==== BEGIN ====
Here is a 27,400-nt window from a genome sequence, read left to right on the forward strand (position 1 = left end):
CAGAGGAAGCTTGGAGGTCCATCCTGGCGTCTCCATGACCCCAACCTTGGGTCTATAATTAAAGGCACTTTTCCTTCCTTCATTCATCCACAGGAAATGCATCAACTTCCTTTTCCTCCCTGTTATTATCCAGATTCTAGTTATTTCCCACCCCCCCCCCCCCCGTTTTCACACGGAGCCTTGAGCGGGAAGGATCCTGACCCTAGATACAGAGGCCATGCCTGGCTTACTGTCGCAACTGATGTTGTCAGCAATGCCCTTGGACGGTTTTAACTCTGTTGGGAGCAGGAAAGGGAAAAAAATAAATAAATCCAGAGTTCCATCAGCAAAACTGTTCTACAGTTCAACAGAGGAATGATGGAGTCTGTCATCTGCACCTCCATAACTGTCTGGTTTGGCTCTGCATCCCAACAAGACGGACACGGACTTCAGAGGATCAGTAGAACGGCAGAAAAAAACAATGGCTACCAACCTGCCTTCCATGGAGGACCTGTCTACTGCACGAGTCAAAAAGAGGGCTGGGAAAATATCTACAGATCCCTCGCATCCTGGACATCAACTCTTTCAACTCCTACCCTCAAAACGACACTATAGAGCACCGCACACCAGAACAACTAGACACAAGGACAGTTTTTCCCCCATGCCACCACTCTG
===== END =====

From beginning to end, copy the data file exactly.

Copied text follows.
Here is a 27,400-nt window from a genome sequence, read left to right on the forward strand (position 1 = left end):
CAGAGGAAGCTTGGAGGTCCATCCTGGCGTCTCCATGACCCCAACCTTGGGTCTATAATTAAAGGCACTTTTCCTTCCTTCATTCATCCACAGGAAATGCATCAACTTCCTTTTCCTCCCTGTTATTATCCAGATTCTAGTTATTTCCCACCCCCCCCCCCCCCGTTTTCACACGGAGCCTTGAGCGGGAAGGATCCTGACCCTAGATACAGAGGCCATGCCTGGCTTACTGTCGCAACTGATGTTGTCAGCAATGCCCTTGGACGGTTTTAACTCTGTTGGGAGCAGGAAAGGGAAAAAAATAAATAAATCCAGAGTTCCATCAGCAAAACTGTTCTACAGTTCAACAGAGGAATGATGGAGTCTGTCATCTGCACCTCCATAACTGTCTGGTTTGGCTCTGCATCCCAACAAGACGGACACGGACTTCAGAGGATCAGTAGAACGGCAGAAAAAAACAATGGCTACCAACCTGCCTTCCATGGAGGACCTGTCTACTGCACGAGTCAAAAAGAGGGCTGGGAAAATATCTACAGATCCCTCGCATCCTGGACATCAACTCTTTCAACTCCTACCCTCAAAACGACACTATAGAGCACCGCACACCAGAACAACTAGACACAAGGACAGTTTTTCCCCCATGCCACCACTCTG